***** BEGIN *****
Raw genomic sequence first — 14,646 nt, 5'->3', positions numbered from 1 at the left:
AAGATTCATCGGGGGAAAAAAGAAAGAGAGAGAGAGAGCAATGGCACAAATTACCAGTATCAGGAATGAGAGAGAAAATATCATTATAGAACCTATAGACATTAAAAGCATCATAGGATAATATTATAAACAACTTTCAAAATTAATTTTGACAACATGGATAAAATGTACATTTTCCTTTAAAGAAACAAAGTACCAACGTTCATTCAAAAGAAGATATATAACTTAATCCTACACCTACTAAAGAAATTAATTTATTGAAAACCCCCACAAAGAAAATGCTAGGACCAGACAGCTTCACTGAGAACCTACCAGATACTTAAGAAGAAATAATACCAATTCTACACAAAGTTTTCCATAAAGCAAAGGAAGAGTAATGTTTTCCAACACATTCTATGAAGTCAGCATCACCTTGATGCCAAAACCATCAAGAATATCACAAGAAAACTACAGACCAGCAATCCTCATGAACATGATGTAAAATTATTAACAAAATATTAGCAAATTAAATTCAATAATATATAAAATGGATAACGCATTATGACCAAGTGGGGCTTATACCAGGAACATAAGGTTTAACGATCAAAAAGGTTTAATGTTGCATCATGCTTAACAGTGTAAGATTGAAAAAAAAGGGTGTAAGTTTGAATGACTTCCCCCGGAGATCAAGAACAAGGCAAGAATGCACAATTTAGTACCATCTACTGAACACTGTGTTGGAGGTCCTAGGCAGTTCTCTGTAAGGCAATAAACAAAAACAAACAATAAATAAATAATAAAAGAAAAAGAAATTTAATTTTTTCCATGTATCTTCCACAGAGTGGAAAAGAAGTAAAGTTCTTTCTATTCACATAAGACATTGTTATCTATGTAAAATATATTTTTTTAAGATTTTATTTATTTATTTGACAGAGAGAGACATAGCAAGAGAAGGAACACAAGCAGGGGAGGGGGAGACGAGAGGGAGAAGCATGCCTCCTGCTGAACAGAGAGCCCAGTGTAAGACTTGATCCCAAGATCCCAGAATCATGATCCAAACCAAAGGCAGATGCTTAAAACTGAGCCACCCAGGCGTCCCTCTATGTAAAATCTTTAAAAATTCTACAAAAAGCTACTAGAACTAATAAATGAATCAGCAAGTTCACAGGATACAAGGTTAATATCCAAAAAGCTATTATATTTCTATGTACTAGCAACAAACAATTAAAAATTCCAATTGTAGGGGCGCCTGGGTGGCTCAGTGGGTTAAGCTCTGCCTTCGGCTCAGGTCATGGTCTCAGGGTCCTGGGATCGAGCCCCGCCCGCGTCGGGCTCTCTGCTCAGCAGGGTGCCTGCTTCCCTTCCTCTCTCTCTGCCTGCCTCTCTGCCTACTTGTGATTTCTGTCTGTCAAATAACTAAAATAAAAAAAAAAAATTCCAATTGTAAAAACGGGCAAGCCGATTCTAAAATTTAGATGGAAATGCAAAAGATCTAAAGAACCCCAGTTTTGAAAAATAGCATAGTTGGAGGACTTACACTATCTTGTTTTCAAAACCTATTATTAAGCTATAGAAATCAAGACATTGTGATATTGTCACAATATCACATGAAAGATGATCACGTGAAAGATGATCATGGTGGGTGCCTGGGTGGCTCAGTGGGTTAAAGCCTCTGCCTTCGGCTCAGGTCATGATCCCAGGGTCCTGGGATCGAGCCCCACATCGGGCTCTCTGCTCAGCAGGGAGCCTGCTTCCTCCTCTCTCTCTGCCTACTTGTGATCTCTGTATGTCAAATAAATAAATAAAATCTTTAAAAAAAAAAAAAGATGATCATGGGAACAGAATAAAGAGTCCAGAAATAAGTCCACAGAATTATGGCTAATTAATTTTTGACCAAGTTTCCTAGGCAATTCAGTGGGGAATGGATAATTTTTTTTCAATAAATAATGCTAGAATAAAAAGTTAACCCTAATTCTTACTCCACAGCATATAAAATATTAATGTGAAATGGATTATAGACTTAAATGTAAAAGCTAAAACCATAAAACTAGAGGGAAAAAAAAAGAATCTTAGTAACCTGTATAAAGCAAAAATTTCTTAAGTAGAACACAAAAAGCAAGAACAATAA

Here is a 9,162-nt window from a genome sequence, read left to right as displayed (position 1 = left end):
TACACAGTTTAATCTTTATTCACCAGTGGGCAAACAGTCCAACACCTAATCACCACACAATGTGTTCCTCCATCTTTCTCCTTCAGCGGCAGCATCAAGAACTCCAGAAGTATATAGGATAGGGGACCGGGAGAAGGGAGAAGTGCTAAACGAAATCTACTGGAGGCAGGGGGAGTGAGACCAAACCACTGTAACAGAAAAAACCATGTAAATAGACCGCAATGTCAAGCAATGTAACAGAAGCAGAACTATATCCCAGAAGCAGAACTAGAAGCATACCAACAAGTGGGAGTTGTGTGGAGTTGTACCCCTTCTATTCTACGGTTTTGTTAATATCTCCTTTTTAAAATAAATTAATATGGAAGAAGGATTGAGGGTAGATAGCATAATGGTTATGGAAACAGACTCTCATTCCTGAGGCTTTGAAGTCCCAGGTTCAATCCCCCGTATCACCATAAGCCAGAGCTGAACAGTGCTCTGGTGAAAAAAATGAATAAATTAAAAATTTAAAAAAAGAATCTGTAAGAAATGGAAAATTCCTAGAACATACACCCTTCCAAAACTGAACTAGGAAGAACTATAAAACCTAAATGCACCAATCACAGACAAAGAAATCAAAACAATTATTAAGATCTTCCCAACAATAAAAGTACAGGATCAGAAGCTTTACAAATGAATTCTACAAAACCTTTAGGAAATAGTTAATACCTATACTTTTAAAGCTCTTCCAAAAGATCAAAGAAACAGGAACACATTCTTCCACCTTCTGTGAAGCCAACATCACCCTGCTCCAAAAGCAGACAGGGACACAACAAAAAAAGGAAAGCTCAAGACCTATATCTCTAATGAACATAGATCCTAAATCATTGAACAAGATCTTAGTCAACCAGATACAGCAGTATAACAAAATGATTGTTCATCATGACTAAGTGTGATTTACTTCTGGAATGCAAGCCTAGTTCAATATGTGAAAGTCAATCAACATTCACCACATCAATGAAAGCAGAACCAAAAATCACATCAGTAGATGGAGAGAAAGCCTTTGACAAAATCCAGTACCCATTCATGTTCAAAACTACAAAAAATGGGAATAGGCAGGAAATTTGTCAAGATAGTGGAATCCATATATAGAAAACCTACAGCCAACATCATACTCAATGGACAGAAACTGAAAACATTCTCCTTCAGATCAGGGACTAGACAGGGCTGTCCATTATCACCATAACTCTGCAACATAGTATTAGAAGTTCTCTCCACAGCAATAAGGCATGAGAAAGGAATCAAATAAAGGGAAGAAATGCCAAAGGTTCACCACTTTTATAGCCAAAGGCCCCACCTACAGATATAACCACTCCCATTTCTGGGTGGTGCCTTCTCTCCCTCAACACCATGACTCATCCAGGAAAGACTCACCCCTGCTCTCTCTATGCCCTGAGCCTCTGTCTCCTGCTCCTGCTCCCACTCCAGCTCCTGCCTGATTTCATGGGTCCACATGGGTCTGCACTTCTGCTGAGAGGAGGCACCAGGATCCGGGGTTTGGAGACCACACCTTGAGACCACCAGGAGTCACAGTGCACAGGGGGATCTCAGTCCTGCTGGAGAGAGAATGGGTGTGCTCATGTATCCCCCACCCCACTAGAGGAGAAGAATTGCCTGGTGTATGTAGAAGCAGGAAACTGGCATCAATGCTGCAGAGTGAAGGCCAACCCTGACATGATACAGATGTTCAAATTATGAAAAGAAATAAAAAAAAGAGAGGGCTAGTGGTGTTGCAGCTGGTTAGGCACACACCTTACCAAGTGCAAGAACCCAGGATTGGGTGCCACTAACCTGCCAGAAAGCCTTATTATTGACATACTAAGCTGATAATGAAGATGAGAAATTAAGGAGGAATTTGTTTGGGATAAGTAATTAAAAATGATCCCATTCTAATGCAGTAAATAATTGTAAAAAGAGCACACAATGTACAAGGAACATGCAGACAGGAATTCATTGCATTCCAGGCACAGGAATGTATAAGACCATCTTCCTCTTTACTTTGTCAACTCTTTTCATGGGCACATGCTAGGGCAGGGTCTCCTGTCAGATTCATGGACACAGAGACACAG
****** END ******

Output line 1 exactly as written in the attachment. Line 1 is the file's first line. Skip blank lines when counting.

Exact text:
Raw genomic sequence first — 14,646 nt, 5'->3', positions numbered from 1 at the left: